This bridge's unusual plate-like trusses give the bridge away as a bridge that used to carry or cross a railroad line. Railroads had a habit of occasionally designing truss bridges with members that have a flat plate-like quality to them. This bridge is very plate line, and indeed the diagonal members on this bridge are plates. This design is unusual because it is one that was only used by the railroads and even there only occasionally. The design of this bridge is similar to a railroad bridge in Michigan.
The bridge also features through plate girder approach spans.
The historic bridge inventory below seems ignorant to the above facts and as such, HistoricBridges.org disagrees with the below non-historic determination. However, HistoricBridges.org does agree with their comments that this bridge may date to the late 1800s. The railroad bridges built rigid rivet-connected truss bridges at an earlier date than highway bridge builders.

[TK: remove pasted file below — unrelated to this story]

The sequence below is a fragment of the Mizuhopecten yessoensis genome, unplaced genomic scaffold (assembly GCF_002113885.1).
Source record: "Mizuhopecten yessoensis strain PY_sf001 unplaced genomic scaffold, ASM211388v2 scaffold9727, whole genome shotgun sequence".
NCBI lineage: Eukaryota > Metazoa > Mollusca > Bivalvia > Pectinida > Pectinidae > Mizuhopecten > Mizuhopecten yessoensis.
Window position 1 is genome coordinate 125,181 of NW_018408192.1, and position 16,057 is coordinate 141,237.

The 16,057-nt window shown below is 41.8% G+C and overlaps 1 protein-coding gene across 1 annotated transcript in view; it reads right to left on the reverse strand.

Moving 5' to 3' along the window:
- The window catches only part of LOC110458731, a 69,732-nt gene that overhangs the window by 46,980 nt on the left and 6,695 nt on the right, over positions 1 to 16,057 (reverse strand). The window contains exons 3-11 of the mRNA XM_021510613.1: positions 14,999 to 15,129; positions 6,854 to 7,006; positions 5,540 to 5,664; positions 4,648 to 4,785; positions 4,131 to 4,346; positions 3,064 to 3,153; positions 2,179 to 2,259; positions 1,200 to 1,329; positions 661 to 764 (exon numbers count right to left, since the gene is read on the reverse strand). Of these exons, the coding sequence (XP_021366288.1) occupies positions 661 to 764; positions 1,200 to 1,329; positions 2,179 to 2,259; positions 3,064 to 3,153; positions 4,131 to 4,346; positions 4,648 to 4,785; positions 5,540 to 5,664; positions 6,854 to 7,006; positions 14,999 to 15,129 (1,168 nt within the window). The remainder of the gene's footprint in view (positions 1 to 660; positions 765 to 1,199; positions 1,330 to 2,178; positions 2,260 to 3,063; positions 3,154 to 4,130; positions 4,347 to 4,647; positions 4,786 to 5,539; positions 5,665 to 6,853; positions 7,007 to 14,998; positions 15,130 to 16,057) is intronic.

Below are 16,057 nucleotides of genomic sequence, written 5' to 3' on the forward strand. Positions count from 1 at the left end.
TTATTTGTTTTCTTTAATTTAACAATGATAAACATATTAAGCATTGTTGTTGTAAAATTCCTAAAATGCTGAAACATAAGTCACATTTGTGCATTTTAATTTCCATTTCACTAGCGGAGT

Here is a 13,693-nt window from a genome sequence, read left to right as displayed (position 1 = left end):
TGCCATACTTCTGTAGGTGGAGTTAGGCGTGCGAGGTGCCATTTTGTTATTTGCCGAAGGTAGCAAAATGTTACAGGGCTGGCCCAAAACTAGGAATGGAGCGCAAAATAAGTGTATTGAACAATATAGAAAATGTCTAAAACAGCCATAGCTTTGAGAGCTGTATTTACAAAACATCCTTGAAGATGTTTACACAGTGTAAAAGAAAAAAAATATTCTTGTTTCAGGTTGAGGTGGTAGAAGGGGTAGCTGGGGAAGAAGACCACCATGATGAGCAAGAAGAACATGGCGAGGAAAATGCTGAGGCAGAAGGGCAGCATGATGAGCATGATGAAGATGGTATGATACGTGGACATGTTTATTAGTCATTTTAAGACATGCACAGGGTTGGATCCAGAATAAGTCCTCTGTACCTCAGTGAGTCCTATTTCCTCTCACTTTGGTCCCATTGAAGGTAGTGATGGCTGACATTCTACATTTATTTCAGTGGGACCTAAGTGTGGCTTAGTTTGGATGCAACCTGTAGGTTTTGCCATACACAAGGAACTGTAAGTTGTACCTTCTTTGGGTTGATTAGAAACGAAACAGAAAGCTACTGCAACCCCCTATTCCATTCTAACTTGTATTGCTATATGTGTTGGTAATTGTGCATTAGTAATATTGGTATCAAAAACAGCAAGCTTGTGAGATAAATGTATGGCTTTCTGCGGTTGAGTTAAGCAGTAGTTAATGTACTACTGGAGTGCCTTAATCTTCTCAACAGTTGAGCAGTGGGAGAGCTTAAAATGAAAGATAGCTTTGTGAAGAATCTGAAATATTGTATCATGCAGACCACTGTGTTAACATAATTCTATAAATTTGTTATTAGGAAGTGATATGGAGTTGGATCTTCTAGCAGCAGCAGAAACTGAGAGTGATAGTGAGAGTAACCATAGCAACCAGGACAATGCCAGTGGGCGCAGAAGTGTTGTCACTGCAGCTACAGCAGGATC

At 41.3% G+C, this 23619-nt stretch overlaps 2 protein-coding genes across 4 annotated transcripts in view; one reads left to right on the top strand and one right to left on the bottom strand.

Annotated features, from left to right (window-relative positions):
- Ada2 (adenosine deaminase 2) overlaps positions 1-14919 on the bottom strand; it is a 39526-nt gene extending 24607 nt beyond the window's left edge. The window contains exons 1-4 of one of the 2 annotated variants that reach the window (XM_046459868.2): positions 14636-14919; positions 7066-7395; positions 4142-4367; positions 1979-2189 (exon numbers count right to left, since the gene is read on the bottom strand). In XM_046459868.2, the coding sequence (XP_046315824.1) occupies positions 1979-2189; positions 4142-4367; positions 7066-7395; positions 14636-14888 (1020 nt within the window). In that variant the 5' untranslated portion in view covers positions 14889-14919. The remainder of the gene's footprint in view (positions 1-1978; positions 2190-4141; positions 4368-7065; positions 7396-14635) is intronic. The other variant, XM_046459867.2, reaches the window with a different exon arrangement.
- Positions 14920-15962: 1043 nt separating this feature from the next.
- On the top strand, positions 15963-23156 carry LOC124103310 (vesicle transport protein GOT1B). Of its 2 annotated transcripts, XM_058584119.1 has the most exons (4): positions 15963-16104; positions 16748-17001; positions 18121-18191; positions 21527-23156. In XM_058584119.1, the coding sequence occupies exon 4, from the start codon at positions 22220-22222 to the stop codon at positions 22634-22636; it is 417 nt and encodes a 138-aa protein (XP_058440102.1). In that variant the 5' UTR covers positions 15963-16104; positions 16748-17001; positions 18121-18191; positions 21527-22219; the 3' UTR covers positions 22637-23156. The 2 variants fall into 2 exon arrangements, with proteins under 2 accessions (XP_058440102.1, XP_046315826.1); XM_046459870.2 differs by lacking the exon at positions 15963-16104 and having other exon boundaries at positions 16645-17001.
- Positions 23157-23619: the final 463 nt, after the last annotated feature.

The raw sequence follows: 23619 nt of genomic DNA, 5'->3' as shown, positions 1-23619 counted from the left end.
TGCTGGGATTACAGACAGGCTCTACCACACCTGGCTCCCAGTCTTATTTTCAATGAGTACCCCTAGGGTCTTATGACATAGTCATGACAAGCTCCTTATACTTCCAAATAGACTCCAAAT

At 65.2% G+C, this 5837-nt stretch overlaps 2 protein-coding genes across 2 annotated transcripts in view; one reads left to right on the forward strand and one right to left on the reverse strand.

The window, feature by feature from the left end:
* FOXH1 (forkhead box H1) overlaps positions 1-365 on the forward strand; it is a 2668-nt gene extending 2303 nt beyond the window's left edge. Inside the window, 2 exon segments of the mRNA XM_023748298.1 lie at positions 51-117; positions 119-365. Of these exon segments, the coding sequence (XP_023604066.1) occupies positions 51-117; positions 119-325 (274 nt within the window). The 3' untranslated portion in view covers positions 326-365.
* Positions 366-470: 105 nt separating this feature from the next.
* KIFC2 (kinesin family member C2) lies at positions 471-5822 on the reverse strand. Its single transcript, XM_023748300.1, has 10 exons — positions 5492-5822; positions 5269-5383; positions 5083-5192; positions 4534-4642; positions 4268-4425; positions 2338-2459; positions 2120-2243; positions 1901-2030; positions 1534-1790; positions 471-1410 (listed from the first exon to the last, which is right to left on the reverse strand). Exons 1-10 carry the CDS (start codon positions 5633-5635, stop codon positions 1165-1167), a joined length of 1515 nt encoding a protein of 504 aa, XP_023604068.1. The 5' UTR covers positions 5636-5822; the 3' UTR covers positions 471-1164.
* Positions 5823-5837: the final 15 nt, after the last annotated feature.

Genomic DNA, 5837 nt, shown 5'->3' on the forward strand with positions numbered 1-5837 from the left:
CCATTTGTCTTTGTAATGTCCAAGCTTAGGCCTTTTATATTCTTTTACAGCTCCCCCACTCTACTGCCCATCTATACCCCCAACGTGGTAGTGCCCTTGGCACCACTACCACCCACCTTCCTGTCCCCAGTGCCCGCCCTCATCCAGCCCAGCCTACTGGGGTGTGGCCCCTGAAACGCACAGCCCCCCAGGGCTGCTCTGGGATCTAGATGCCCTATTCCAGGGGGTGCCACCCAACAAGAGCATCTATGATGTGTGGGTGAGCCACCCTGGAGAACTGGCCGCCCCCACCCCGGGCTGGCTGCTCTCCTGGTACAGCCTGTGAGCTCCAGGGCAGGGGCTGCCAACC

Information and Findings From Pennsylvania's Historic Bridge Inventory
Discussion of Bridge
The skewed, 2 span, 151' long and 29.5' wide bridge consists of a thru girder main span over the channel and a Pratt truss approach span. The bridge is dated 1944, and the truss is an older span that was relocated and cut down considerably to fit (cut marks are visible on one end). It could date to the late 19th century and have been a rail-carrying facility. It is ill proportioned for its length because it was originally a much longer and thus necessarily deeper, span. Its original location is not known. A pedestrian sidewalk with a 3 high welded metal channel railing is cantilevered off the upstream elevation. The substructure consists of concrete abutments with wingwalls and a concrete pier. The safety shape barriers were placed in 1983. The bridge is not historically or technologically significant.
Discussion of Surrounding Area
The bridge carries a 2 lane street over a stream in Clarksville. East of the bridge is an area of altered early to mid 20th century vernacular housing. West of the bridge the housing appears to thin out to scattered, predominantly post-World War II residences. The area does not appear to have historic district potential.
Bridge Considered Historic By Survey: No
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